Clinicopathologic significance of EpCAM expression in squamous cell carcinoma of the tongue and its possibility as a potential target for tongue cancer gene therapy

Souichi Yanamoto, Goro Kawasaki, Izumi Yoshitomi, Tsutomu Iwamoto, Kazunari Hirata, Akio Mizuno
Oral Oncology 2007, 43 (9): 869-77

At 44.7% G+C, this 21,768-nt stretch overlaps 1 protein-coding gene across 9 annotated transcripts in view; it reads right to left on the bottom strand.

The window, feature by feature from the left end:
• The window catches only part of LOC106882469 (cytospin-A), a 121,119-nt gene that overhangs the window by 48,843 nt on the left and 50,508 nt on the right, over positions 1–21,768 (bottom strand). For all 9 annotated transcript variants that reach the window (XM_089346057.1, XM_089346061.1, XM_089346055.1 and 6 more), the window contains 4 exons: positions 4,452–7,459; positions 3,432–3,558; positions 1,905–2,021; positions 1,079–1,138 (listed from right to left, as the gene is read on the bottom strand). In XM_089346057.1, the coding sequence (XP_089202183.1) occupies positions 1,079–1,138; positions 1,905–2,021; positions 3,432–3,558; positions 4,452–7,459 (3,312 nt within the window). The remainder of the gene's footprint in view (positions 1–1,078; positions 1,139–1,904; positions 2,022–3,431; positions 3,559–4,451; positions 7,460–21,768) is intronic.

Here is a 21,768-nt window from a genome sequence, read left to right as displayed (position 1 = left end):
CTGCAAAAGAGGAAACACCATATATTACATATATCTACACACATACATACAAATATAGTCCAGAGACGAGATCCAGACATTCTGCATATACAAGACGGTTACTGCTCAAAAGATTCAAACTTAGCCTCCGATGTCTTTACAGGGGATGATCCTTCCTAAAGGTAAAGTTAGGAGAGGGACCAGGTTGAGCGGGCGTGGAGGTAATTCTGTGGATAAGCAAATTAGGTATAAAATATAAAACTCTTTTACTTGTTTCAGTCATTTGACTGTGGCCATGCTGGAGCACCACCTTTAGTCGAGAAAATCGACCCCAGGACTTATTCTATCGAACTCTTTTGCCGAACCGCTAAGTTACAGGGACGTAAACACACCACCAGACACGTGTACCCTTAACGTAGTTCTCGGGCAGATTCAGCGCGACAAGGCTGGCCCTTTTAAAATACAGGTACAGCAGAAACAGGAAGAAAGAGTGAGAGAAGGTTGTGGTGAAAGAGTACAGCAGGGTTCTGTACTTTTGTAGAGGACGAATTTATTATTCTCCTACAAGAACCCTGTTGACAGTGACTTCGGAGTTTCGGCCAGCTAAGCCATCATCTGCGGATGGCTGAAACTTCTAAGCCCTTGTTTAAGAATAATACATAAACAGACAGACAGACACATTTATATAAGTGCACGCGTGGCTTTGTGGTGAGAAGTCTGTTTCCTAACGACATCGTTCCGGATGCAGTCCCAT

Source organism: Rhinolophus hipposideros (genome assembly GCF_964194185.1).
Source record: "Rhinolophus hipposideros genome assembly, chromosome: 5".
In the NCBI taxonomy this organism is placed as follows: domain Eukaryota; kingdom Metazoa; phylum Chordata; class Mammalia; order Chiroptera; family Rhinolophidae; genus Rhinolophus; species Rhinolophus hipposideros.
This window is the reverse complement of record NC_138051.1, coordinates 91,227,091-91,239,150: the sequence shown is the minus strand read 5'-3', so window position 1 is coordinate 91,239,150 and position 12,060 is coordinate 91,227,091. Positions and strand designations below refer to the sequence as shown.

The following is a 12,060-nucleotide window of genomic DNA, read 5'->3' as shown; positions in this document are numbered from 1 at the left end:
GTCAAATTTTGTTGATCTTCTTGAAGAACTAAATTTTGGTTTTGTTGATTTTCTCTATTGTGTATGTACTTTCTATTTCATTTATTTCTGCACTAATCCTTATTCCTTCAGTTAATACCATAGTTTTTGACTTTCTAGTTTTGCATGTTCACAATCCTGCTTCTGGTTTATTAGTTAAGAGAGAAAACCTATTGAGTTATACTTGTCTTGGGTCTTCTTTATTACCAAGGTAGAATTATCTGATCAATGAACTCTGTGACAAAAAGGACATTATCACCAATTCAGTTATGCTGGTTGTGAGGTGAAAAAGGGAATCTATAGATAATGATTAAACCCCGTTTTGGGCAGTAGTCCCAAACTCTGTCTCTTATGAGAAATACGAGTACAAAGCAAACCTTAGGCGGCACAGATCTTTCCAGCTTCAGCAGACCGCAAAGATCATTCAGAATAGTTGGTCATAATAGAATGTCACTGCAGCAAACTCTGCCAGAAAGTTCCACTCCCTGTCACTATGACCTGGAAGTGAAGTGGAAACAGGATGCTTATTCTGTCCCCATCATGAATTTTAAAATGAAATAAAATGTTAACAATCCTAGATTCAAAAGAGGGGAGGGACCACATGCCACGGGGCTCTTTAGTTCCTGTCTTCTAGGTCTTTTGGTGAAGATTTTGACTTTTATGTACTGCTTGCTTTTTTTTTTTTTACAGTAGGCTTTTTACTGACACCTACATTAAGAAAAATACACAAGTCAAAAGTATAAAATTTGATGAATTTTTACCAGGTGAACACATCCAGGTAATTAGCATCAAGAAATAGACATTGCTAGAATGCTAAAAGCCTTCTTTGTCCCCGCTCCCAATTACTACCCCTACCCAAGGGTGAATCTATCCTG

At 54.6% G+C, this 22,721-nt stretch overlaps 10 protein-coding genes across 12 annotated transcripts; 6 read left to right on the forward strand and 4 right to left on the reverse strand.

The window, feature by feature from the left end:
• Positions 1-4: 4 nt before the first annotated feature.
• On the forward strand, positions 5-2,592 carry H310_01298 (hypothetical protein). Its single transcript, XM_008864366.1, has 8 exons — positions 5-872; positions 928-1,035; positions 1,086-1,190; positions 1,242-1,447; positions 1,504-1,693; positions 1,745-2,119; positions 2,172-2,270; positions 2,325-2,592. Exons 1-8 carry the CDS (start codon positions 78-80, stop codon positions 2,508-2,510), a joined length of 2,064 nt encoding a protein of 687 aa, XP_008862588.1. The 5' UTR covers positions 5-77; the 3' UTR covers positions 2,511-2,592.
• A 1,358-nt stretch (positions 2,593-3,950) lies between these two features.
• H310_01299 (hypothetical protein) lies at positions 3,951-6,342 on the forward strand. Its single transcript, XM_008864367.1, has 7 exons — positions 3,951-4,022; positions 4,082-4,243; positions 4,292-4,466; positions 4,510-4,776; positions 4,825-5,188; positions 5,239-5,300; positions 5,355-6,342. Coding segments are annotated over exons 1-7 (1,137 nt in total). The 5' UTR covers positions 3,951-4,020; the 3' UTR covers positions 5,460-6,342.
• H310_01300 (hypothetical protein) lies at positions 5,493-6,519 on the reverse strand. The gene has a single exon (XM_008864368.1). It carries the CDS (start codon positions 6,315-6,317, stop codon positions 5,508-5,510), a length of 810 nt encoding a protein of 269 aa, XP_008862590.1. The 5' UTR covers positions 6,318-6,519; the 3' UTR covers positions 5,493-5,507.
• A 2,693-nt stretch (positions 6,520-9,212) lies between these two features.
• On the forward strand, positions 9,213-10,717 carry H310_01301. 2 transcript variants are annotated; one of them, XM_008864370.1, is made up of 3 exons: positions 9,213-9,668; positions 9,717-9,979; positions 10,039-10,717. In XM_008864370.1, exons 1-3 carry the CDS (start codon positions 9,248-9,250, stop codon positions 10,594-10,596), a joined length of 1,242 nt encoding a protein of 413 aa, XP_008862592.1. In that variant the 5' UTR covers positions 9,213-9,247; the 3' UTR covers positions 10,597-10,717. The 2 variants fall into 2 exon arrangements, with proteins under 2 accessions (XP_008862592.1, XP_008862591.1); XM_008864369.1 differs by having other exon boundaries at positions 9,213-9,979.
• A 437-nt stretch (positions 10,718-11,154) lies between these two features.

Epithelial adhesion molecule (EpCAM) is a transmembrane glycoprotein involved in intercellular adhesion. In particular, EpCAM appears to be overexpressed by the majority of human epithelial carcinomas, including colorectal, breast, head and neck, and hepatic carcinomas. We therefore hypothesized that EpCAM would be a good molecular target for cancer gene therapy. EpCAM protein expression in 48 primary tongue cancers and 10 normal oral mucosa was evaluated using anti-EpCAM immunohistochemistry, and correlation was examined with the clinicopathologic factors. In four human tongue cancer cell lines (SAS, HSC-2, OSC19 and OSC20), we investigated EpCAM expression by reverse transcription-polymerase chain reaction (RT-PCR). The invasive potential of cancer cells was evaluated using Matrigel invasion assay. Moreover, the effect of EpCAM inhibition was analyzed using RNA interference (RNAi). EpCAM overexpression was detected in 30 of 48 tongue cancers (62.5%), and was significantly higher in primary squamous cell carcinoma (SCC) of the tongue than in normal oral mucosa. The expression of EpCAM was significantly associated with tumor size, regional lymph node metastasis, histological differentiation and invasion pattern. Cancer cell lines with higher EpCAM expression had more invasive potential. Moreover, RNAi-mediated EpCAM reduction decreased the invasion potential and proliferation activity. These results indicated that the overexpression of EpCAM was correlated with a more aggressive phenotype of tongue cancer. Moreover, we suggested that EpCAM could be a molecular target, and that RNAi targeting EpCAM could be useful for tongue cancer gene therapy.

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